If you read the headlines today, you might notice the buzz around the new big fish in the display ad pond. Here’s a hint: it was the fifth biggest company in the world last year by market cap. Okay, you guessed it, it’s Amazon.
You’re probably wondering what took them so long, but they’ve been quietly acquiring customers since 2018. I had a chance to sit down with one founder, Carson Henry, who has built a million-dollar business helping car dealerships advertise on Amazon.
Carson was working at a dealer group in North Carolina when he learned Amazon was expanding its advertising unit. There was only one problem: the Amazon ad exchange was prohibitively difficult to use. Could he figure it out and help dealerships sell more cars?
Carson’s answer was CognitionDigital: a programmatic, one-stop-shop for dealerships to create advertisements on Amazon to better sell cars.
After demonstrating his product to friends and colleagues, Carson partnered with four cofounders who had years of experience in automotive and tech and took it live. Now, CognitionDigital is an official Amazon partner with an expanding list of partner dealerships, zero marketing spend, and over $180,000 MRR.
Here’s how Carson turned a casual phone call into the next big thing in car sales.
A Career-Altering Phone Call
In 2018, Carson called his friend who had just gotten a job at Amazon Advertising.
“I just called to ask about the role,” says Carson. “We ended up discussing the pain points advertisers had putting ads online. A customer like a car dealership couldn’t walk up to Amazon and say, ‘I want ads on Amazon.’ They had to learn how the Amazon ad exchange worked and how to design ads optimized for it. However, Amazon Advertising could really help small businesses.”
Employed as the business development director of Hendrick Automotive Group, Carson knew the visibility issues car dealerships faced online. He had a business idea scratched out on a napkin by the end of the call: He would make an easy way for car dealerships to advertise with Amazon.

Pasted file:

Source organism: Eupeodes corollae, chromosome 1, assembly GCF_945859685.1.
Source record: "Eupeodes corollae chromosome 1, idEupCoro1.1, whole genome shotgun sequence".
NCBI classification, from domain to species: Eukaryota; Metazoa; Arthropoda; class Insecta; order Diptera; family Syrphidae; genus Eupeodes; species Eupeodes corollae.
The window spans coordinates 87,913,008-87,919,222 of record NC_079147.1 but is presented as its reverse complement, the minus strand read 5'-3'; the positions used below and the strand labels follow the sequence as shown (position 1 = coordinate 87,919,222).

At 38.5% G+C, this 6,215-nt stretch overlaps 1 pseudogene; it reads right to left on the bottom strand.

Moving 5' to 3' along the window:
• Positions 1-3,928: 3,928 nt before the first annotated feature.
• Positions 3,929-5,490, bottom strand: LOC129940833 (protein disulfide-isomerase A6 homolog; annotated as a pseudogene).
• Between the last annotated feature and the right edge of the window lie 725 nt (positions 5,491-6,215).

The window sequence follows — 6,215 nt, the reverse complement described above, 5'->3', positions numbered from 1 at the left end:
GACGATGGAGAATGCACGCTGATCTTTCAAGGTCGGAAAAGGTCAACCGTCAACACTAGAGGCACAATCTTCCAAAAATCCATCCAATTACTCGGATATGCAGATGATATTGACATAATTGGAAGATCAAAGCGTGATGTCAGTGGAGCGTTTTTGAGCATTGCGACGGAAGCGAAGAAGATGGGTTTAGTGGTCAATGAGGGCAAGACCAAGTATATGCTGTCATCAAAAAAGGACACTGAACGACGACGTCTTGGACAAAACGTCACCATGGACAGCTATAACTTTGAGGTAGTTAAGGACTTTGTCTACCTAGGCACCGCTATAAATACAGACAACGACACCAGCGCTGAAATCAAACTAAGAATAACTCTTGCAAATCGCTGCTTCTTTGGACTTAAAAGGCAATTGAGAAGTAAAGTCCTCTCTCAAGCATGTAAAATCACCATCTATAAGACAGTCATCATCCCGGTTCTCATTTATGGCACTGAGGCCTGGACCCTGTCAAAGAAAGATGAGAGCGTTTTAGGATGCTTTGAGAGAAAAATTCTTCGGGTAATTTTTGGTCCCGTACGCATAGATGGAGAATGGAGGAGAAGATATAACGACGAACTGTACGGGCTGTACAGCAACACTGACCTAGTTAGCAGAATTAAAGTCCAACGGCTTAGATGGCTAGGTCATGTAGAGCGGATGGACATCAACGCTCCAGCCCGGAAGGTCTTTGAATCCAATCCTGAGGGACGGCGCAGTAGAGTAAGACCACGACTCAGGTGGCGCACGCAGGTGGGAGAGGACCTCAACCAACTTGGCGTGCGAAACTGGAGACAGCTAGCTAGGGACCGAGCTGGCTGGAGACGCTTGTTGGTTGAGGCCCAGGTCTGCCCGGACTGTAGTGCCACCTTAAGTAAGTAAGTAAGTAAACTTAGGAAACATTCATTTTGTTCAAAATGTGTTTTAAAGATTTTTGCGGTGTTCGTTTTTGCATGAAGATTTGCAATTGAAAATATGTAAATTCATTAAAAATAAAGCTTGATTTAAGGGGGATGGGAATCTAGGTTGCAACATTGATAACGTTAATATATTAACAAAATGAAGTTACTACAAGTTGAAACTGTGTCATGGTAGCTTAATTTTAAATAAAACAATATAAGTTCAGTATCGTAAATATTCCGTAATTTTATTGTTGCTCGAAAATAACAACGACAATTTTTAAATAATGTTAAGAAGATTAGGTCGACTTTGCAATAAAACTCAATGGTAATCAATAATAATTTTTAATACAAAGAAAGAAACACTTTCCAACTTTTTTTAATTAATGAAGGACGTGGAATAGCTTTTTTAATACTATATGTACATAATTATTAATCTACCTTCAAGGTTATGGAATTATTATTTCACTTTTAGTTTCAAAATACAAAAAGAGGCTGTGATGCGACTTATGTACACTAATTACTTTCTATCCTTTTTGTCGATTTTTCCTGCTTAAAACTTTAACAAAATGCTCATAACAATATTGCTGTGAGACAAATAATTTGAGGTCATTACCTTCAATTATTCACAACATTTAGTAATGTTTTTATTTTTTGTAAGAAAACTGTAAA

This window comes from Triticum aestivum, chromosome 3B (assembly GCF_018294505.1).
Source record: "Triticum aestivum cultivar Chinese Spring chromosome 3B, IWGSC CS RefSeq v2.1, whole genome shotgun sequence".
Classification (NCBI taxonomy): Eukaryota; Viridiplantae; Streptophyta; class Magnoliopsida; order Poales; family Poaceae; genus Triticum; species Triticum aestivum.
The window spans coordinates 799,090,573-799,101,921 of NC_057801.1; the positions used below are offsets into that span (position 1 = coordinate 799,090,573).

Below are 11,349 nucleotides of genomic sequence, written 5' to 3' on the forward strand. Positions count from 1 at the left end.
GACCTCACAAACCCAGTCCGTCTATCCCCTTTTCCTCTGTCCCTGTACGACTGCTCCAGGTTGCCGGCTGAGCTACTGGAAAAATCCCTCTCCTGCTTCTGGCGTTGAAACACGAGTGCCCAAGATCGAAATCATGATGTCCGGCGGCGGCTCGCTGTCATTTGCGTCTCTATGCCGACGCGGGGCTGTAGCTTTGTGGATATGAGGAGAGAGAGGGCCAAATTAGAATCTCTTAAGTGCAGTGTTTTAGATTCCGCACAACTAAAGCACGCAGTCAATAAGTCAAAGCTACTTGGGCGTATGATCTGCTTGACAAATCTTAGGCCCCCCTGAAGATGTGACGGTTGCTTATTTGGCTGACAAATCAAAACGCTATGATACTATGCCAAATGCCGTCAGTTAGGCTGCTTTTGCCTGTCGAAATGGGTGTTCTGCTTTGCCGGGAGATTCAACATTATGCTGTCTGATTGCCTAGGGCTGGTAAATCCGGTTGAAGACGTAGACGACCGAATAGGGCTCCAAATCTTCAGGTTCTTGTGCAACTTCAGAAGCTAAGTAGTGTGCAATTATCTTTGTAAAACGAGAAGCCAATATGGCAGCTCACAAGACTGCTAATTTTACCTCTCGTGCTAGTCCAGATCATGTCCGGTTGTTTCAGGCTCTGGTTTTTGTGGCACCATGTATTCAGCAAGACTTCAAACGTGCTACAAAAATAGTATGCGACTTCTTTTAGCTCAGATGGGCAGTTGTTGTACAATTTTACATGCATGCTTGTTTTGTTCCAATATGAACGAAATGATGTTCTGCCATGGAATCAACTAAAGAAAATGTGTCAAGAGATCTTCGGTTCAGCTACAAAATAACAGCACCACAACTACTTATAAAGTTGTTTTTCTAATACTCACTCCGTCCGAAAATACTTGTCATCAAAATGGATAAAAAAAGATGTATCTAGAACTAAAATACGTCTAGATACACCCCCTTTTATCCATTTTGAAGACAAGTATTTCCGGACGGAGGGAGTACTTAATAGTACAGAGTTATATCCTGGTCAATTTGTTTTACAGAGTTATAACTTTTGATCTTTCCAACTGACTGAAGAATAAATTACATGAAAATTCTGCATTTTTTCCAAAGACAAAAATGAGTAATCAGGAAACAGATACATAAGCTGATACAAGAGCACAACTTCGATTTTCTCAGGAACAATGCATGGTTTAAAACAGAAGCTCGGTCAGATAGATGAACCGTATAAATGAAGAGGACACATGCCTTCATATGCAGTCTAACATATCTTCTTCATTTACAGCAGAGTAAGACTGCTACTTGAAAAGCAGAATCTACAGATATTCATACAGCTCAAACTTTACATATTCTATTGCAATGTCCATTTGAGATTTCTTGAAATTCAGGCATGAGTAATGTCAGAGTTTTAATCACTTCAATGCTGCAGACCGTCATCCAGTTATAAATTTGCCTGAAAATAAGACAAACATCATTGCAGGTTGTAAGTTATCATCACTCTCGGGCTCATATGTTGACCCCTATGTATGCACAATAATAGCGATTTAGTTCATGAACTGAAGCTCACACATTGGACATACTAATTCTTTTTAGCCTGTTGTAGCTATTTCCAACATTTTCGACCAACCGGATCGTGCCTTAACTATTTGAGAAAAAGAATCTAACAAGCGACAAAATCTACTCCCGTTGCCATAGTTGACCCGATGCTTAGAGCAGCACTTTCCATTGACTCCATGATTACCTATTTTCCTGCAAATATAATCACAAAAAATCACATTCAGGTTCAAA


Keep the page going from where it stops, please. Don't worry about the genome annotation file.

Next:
In the following weeks, Carson put together a product concept and began asking for feedback for his idea online. He shared his concept with Adam Frantz, CEO at an automotive digital marketing business called NetLook.
“I knew of Adam’s reputation and sent him a LinkedIn message asking for guidance to see if this could be a real thing,” says Carson.
Adam loved the product and shortly decided to come on board full-time as both CTO and co-CEO of CognitionDigital. Carson says Adam’s development background became instrumental to getting CogntionionDigital off the ground. “Adam does most of the development himself and has a lot of the product vision,” says Carson. “We contract a little bit, but he has his hands on keyboards all day. He has been pivotal to us scaling as quickly as we can.”
The next addition to the team was Matt Brletich, a former VP of supply chain management working with Adam at the time. With decades of operational experience, Matt was a natural choice for COO of CognitionDigital. “Matt has a great process-first approach when tackling logistics,” says Carson. “He brought valuable perspective and decades of experience.”
Finally, Carson brought on fellow Hendrick Automotive employee and marketer, Vasilios Lambos, to round out sales. “Between Visilios and I, we both had over a decade of connections with automotive dealerships,” says Carson. “That let us use two big dealerships as beta clients to polish the product and pitch.”
While Carson says having four cofounders can be difficult, he thinks their diversity in opinion and skills sets them apart.“It has been challenging at times, but if we zoom out, it’s a perfect marriage of perspectives.”
And Carson may just be right. CognitionDigital has only been on the market since April of 2021 and they averaged $188,000 MRR last month.
How CognitionDigital Works
CognitionDigital lets car dealerships get on Amazon’s advertising network and start selling as fast as possible through an easy, plug-and-play interface.
“Dealers give us their inventory feed with all their units, photos, and everything like that,” says Carson. “After that, we autonomously curate their advertisements for Amazon based on that information. We can do cars, parts, services, inventory sourcing, and analytics reports. It’s an all-in-one flip-of-the-switch platform. You can’t access a lot of the infrastructure we’re building anywhere else. No one else is building the way we are.”